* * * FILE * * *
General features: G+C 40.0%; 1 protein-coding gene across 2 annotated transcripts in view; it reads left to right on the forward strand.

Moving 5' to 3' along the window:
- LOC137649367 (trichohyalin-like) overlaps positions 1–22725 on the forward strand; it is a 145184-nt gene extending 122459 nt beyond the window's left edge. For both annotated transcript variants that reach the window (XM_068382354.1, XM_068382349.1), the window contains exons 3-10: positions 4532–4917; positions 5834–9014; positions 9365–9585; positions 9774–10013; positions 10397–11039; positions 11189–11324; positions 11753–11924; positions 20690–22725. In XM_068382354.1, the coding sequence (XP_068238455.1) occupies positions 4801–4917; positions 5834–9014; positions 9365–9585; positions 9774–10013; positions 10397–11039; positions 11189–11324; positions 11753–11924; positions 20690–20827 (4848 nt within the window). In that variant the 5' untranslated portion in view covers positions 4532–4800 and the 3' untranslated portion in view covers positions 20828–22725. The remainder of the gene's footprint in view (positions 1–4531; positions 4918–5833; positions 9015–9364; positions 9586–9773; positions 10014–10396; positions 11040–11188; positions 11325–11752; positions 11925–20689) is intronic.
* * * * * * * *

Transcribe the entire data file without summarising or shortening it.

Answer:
General features: G+C 40.0%; 1 protein-coding gene across 2 annotated transcripts in view; it reads left to right on the forward strand.

Moving 5' to 3' along the window:
- LOC137649367 (trichohyalin-like) overlaps positions 1–22725 on the forward strand; it is a 145184-nt gene extending 122459 nt beyond the window's left edge. For both annotated transcript variants that reach the window (XM_068382354.1, XM_068382349.1), the window contains exons 3-10: positions 4532–4917; positions 5834–9014; positions 9365–9585; positions 9774–10013; positions 10397–11039; positions 11189–11324; positions 11753–11924; positions 20690–22725. In XM_068382354.1, the coding sequence (XP_068238455.1) occupies positions 4801–4917; positions 5834–9014; positions 9365–9585; positions 9774–10013; positions 10397–11039; positions 11189–11324; positions 11753–11924; positions 20690–20827 (4848 nt within the window). In that variant the 5' untranslated portion in view covers positions 4532–4800 and the 3' untranslated portion in view covers positions 20828–22725. The remainder of the gene's footprint in view (positions 1–4531; positions 4918–5833; positions 9015–9364; positions 9586–9773; positions 10014–10396; positions 11040–11188; positions 11325–11752; positions 11925–20689) is intronic.